aws_cloud :dev do
   ...
end

aws_cloud "dev" do
   ...
end

A cloud name may only contain alphanumerics and dashes.

aws_cloud attributes

The following attributes must be present within your aws_cloud declaration:

  • keypair_name: A keypair associated with your Amazon Web Services account

  • keypair_file: Fully qualified path to the keypair file on your computer matching the above keypair_name

  • aws_account_id: Your Amazon Web Services Account ID

  • aws_access_key: Your Amazon Web Services Access Key

  • aws_secret_access_key: Your Amazon Web Services Secret Access Key

  • chef_bucket: The name of the Amazon S3 Bucket where you want your Chef recipes and roles stored. If this Bucket does not exist, Maestro will create it for you. Please note that the Bucket itself, and all objects stored within the Bucket use the canned 'private' access policy, meaning no one but the Bucket owner (i.e. you) may access the Bucket or the objects within it. Maestro uses query string authentication when accessing the objects to ensure the integrity of your data.

roles

The roles method allows you to apply configuration to all of the nodes in your cloud which are in a given role, rather than repeating that configuration for all nodes individually.

role role_name

A role corresponds to a Chef role that the configurable nodes in your Cloud can play. A role name may either be a symbol or a string.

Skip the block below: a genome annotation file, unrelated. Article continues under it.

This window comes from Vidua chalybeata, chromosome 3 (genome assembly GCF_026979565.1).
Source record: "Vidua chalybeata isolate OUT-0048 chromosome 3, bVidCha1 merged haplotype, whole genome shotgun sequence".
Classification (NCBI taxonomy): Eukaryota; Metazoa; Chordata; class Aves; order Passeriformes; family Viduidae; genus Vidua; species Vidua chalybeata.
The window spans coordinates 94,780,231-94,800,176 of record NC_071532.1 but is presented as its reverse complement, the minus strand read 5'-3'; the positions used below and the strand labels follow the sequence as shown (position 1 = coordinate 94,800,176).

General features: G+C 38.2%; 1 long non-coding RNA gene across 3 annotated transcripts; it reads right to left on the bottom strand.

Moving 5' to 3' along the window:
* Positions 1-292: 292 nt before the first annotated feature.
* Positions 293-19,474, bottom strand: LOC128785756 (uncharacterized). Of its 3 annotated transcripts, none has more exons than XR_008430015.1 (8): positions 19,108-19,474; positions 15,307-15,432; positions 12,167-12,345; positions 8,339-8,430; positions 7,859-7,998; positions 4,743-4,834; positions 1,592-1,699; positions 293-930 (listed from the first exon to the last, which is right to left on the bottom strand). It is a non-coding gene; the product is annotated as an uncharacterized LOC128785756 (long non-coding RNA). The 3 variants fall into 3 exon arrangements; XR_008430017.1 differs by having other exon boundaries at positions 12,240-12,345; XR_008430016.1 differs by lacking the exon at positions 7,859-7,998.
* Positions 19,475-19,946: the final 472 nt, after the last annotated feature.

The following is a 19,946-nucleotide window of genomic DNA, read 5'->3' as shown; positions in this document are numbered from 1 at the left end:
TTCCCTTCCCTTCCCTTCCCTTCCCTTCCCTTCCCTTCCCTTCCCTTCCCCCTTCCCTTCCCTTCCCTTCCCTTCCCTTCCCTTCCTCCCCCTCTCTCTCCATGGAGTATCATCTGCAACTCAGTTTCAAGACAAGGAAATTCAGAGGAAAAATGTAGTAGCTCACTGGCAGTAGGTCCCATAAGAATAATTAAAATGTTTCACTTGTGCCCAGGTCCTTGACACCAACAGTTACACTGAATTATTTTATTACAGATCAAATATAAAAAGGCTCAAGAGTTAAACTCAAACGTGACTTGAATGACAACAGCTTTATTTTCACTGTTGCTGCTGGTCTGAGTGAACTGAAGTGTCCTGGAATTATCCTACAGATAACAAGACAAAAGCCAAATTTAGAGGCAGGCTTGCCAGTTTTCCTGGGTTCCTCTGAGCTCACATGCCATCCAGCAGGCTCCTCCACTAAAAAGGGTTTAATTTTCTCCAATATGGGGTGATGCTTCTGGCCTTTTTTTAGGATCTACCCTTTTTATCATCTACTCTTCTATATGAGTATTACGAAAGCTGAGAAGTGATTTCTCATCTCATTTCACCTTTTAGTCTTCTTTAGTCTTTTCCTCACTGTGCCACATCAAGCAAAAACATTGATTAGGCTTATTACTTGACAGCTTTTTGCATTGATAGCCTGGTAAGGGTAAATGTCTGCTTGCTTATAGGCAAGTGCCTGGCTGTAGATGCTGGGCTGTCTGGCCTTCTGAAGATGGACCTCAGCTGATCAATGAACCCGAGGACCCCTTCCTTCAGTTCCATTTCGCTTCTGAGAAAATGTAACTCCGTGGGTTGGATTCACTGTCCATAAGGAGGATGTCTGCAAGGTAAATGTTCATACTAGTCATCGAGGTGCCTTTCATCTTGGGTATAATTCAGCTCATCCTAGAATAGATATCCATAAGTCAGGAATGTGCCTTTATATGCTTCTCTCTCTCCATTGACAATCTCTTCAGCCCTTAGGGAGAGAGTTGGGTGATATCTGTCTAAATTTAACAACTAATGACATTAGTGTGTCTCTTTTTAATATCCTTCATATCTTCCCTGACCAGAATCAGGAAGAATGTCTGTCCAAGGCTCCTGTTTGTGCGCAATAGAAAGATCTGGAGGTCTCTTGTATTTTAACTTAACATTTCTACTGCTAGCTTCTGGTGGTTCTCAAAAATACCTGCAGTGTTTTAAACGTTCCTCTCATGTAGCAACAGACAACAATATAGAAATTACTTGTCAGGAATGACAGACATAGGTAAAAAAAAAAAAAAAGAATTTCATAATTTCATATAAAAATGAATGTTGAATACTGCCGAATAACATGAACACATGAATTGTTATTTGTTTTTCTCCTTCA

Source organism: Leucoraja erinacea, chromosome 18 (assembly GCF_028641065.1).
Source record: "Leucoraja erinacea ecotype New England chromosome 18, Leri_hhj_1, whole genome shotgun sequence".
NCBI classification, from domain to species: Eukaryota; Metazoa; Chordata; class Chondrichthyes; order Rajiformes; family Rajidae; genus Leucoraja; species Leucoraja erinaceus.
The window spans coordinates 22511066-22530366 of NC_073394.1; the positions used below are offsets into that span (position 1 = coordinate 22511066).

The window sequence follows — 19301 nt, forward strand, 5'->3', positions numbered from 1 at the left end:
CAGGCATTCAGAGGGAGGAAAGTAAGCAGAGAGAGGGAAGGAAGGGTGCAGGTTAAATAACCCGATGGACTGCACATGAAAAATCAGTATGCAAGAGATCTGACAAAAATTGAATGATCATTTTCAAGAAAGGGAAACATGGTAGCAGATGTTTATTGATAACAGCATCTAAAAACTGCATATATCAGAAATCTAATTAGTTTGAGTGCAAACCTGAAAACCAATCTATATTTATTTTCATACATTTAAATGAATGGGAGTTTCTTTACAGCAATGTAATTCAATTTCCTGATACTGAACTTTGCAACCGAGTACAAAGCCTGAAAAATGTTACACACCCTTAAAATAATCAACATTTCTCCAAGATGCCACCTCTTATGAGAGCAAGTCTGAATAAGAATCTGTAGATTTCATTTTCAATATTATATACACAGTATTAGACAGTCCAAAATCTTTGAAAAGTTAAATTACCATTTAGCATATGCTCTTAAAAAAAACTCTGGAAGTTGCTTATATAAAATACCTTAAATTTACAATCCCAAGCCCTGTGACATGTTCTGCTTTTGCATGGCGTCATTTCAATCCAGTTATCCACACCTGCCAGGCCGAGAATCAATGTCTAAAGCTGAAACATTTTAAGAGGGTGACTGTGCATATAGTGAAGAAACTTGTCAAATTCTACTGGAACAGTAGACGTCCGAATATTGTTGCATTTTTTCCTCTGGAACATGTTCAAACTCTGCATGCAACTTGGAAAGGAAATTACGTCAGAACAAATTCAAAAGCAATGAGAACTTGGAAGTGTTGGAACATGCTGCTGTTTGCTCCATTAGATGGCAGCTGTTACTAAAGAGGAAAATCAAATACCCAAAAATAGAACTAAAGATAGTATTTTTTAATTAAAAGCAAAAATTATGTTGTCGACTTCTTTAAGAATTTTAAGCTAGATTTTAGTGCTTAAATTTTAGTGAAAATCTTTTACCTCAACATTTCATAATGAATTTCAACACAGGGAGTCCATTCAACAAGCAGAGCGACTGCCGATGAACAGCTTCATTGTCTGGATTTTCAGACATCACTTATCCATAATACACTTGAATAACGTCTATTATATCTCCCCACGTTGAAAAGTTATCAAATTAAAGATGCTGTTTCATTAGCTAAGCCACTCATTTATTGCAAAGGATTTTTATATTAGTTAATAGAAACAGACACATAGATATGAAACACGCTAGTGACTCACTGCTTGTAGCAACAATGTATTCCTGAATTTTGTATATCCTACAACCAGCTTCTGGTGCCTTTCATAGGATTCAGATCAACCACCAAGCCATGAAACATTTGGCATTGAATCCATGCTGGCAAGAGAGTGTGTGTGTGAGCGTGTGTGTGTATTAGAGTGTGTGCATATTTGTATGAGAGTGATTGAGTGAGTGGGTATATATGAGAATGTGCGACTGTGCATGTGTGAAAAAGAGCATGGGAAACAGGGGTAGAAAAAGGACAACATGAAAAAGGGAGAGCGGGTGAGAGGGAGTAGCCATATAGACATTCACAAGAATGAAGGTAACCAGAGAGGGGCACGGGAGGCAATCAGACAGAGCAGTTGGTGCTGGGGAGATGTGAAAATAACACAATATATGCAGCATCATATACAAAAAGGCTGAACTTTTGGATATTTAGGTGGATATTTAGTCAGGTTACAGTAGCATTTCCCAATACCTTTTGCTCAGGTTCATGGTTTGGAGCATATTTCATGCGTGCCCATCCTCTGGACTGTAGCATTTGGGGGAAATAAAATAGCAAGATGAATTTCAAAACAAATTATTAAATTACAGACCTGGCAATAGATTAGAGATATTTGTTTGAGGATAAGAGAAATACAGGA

role "web" do
  public_ports [80, 443]
end

A role name may only contain alphanumerics and dashes.

role attributes

A role may configure the following attributes:

  • public_ports: The ports that should be open to the public internet, for example ports 80 and 443 for a web role. The value of this attribute must be an array of integers.

nodes

The nodes method is where you define the nodes (servers, machine, VMs, devices, etc…) in your cloud.

AWS Node types

The following are the AWS node types supported by Maestro:

ec2_node node-name

Creates an Elastic Cloud Compute (EC2) node. An EC2 node name may only contain alphanumerics and dashes.

The following attributes must be present:

  • roles: An array of Chef roles to apply to this node. The role names in the array must match the Chef roles that are defined in config/maestro/roles.